CEO Charles d’Haussy doesn’t view centralized exchanges as competitors for dYdX.
The dYdX Foundation, an independent decentralized finance (DeFi) nonprofit founded to support the dYdX protocol, recently launched a public testnet for its latest version, v4. According to the foundation, this puts dYdX ahead of schedule for the impending launch of the v4 mainnet, something the foundation claims represents complete decentralization for dYdX.
As Cointelegraph recently reported, the July 5 testnet launch represented the fourth of five milestones the dYdX Foundation laid out in a roadmap toward decentralization last year.
In its current live version, dYdX is still considered partially centralized. While it doesn’t actually take custody of any user assets, it still uses a centralized order book and matching system. The newest version, once fully launched, is purported to solve this issue.
Currently, dYdX moves a little more than $1 billion in funds daily and is considered the world’s largest decentralized exchange for perpetuals — bonds with no maturity date.
In an interview with Cointelegraph at the Ethereum Community Conference in Paris, dYdX Foundation CEO Charles d’Haussy discussed the move toward total decentralization and what that would mean for centralized providers of perpetuals.
“They are not the competitors of the dYdX protocol, honestly,” said d’Haussy, adding, “I think they do their job well. They have been supporting the market early on. We should not forget that perpetuals were invented by BitMex, which is a centralized entity.”
The CEO described the current state of the industry as transitional, saying it was headed toward “decentralized disruption.”
However, he was quick to point out that this didn’t necessarily put centralized organizations in competition with DeFi. In his view, there’s room not only for both sides to co-exist, but opportunities for collaboration that could benefit crypto customers in general.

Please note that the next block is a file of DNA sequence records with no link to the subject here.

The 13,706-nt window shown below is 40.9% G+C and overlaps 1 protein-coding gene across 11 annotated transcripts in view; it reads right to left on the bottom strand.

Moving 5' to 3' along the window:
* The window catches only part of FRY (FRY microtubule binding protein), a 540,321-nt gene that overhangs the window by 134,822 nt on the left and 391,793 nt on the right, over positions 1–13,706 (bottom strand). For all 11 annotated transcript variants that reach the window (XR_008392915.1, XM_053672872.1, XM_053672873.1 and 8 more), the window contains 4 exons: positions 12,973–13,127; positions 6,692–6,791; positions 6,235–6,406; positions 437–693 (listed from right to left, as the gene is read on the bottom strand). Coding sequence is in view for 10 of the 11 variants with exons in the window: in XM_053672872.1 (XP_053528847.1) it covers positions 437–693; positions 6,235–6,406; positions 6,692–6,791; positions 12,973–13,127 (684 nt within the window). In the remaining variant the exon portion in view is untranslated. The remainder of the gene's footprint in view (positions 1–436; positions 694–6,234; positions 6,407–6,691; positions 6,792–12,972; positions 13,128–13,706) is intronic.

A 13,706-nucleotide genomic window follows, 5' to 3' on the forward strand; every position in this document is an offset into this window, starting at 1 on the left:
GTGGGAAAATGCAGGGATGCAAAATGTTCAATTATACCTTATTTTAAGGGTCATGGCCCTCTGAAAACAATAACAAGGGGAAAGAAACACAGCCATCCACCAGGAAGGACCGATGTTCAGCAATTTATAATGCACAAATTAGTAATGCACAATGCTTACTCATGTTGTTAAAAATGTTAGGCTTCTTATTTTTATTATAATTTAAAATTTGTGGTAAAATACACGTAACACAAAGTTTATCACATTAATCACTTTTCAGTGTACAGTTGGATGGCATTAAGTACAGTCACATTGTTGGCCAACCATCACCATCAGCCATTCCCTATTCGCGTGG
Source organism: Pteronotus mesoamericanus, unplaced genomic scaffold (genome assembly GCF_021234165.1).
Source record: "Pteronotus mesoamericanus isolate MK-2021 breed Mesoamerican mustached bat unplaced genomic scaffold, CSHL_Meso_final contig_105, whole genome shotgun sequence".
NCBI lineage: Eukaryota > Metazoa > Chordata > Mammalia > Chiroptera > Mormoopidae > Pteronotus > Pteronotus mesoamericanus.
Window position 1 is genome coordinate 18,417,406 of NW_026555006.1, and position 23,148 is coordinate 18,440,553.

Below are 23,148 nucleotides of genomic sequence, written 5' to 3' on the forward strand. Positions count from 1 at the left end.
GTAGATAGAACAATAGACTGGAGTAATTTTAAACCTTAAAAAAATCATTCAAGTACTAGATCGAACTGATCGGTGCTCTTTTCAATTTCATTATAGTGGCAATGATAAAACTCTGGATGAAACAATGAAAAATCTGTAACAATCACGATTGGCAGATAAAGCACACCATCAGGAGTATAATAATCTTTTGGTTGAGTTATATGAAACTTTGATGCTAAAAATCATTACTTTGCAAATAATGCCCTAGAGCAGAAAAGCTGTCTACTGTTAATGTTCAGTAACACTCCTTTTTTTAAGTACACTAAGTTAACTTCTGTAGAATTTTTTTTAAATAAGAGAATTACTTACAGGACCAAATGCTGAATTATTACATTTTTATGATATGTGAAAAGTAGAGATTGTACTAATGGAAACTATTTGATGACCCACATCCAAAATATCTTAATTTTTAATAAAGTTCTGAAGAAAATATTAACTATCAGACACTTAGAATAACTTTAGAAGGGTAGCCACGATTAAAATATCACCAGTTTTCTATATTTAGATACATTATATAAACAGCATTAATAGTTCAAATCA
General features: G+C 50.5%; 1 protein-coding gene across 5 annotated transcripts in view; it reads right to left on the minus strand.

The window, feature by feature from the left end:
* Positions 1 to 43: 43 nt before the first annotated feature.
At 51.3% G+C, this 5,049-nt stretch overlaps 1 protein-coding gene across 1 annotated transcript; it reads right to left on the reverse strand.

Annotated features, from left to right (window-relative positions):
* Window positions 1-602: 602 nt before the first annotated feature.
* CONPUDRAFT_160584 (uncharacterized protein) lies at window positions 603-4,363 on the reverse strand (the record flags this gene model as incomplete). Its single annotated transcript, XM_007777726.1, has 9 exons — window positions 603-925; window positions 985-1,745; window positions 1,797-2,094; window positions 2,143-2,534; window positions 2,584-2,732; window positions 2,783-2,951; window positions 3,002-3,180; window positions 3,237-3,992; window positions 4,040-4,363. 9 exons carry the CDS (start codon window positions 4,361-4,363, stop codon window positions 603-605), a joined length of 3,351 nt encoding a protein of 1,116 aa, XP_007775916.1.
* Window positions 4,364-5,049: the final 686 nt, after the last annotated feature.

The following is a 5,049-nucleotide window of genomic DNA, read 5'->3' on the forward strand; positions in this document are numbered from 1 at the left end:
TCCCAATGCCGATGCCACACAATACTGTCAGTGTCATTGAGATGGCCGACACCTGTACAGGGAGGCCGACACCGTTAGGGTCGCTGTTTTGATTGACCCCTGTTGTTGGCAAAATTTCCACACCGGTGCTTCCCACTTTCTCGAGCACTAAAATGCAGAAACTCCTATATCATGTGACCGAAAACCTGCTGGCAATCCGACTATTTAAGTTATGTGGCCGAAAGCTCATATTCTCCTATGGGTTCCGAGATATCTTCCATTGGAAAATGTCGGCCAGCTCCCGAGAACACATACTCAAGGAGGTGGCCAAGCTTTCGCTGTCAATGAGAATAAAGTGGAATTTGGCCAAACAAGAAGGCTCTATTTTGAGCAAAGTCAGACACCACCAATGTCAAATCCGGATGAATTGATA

He added that, whether in the coming months or the next few years, he expects centralized exchanges to serve as gateways to decentralized exchanges.
“I can definitely imagine a world where maybe a centralized entity with KYC [Know Your Customer] and risk profiles on customers […] will offer spots trading in-house. Maybe they will offer their customers a better experience [compared] to DeFi, with a more simple integration and connecting from the centralized exchange to DeFi.”
The CEO explained that the proposed situation wouldn’t be out of the ordinary, using the idea of multi-service traditional financial banking institutions as an example.
“If you think about this in your bank today, the core business of your bank is your deposit. And your bank sells you insurance, your bank sells you mortgages, your bank sells you different things.”
The pattern in finance, according to d’Haussy, is to begin with a core business, “your bread and butter,” and then find relevant services to bundle alongside it.
He calls this “a positive for the ecosystem,” as long as it empowers people to adopt crypto services in a method that works for them.
According to d’Haussy, “People want to consume things in different ways. And if it’s easier for you or if you feel more comfortable with one entity helping you to manage your crypto experience, and this entity provides you access to DeFi, I think that’s great.”